I’m a broken record on a whole lot of things and corporate bond market liquidity is certainly one of them.
In “What Happens When You Have To Play That Piano Drunk? Or, The Most Absurd Thing I Heard All Day,” I explained how Vanguard seems to be mistaking the problem for the solution when it comes to corporate bond ETFs.
At the center of that discussion was the idea that fund managers are turning increasingly to ETFs and other portfolio products to manage flows at the expense of liquidity in the markets for the underlying assets.
The problem with that – clearly – is that when you stop using something, it goes into disrepair. It gets rusty. Etc, etc.
To the extent flows are diversifiable, fund managers can essentially trade ETFs around to balance flows without having to actually transact in the underlying bonds. The question is what happens when those flows are unidirectional (i.e. not diversifiable). The notion that whenever ETF shares trade at a discount to their underlying assets, broker-dealers will arb the discrepancy away seems to rely on the idea that said broker-dealers will always be willing to buy the ETF shares and redeem them for the underlying bonds. That seems dubious – at best – in the post crisis regulatory environment. I mean, they may be willing to arb that on normal days, but not in a pinch.
The issue here is basically as follows. If portfolio managers are using something like high yield ETFs to match diversifiable fund flows, it means that liquidity in the market for the underlying bonds decreases commensurate with whatever share of those flows is diversifiable. So when those flows become non-diversifiable and managers have to actually transact in the underlying assets, their propensity to use ETFs to match previously diversifiable flows will come back to bite them in the ass.
Consider all of that as you read the following excerpts from a new Barclays note.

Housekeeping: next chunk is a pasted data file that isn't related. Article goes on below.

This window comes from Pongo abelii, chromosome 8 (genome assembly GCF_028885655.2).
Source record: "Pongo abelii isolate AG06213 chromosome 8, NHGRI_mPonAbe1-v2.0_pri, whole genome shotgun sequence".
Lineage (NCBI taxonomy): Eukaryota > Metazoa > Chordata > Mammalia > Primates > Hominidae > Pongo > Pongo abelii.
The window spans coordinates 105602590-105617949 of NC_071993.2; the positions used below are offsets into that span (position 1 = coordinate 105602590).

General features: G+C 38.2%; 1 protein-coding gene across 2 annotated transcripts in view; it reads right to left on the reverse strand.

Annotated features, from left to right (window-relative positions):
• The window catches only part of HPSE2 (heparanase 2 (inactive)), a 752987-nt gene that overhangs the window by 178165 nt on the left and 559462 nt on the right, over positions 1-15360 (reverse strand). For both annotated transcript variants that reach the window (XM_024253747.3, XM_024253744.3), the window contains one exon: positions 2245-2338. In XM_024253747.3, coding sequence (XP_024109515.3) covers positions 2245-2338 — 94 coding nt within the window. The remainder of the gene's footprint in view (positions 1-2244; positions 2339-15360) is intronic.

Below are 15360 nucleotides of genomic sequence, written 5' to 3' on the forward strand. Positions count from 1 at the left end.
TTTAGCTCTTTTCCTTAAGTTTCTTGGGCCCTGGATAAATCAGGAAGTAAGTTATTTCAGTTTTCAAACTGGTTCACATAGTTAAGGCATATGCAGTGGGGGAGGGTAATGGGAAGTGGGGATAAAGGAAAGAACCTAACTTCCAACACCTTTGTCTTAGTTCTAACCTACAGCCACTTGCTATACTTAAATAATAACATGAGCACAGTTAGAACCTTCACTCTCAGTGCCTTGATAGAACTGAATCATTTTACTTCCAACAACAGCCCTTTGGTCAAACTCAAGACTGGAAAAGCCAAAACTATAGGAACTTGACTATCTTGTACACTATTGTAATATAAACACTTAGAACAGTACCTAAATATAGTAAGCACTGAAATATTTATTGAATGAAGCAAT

We believe that a substantial portion of the assets reported as passive [in high yield] does not represent true retail passive investing, in contrast to investment grade. Instead, it represents institutional managers using passive vehicles, including ETFs, to manage their inflows and outflows. Managers trade ETFs to fund outflows or invest inflows, and it is likely that at least some of these flows replace trades in the secondary corporate bond market.
We’ve shown that inflows and outflows are not perfectly correlated across funds. On average, 54% of fund flows are “diversifiable,” meaning that portfolio managers can reliably use ETFs instead of trading bonds to satisfy a significant share of their own fund flows. Indeed, an analysis of the magnitude of fund flows at the fund level suggests that approximately 25% of the outstanding float in high yield ETFs could be held by portfolio managers with daily liquidity needs.
Several pieces of evidence support this view (alongside anecdotal evidence from money managers and ETF traders). The first is the high concentration of assets among passive high yield funds. The top three passive funds represent 68% of passive high yield assets, while the top three passive government and equity funds represent 39% and 16% of passive assets, respectively. All of the large passive funds in high yield are ETFs, which have the benefit of trading in the secondary market. High concentration leads to larger secondary flows, which is useful for institutional managers trying to use ETFs to manage inflows and outflows. Without sufficient secondary trading, selling of shares is more likely to lead to share destruction, which relies on the liquidity of the underlying market. ETFs mitigate liquidity needs only to the extent that their secondary trading volumes are large relative to primary volumes (ie, share creation and redemption volumes). A large number of thinly traded ETFs would not be useful to institutional managers. Indeed, the largest four high yield ETFs have secondary volumes of 4-8x primary volumes.
In addition to reinforcing everything I said at the outset and everything I’ve been saying for years (well before Heisenberg was Heisenberg), what the passages above suggest is that retail investors aren’t seeing what they think they’re seeing when they look at HY ETFs. That is, investors think they’re looking purely at a vehicle that’s being used for investment purposes but in fact, they’re looking at a product that is at least partially employed by portfolio managers as a tool to avoid trading the underlying bonds.
Barclays isn’t quite as prone to hyperbole as Heisenberg, but I still maintain that this is a disaster waiting to happen.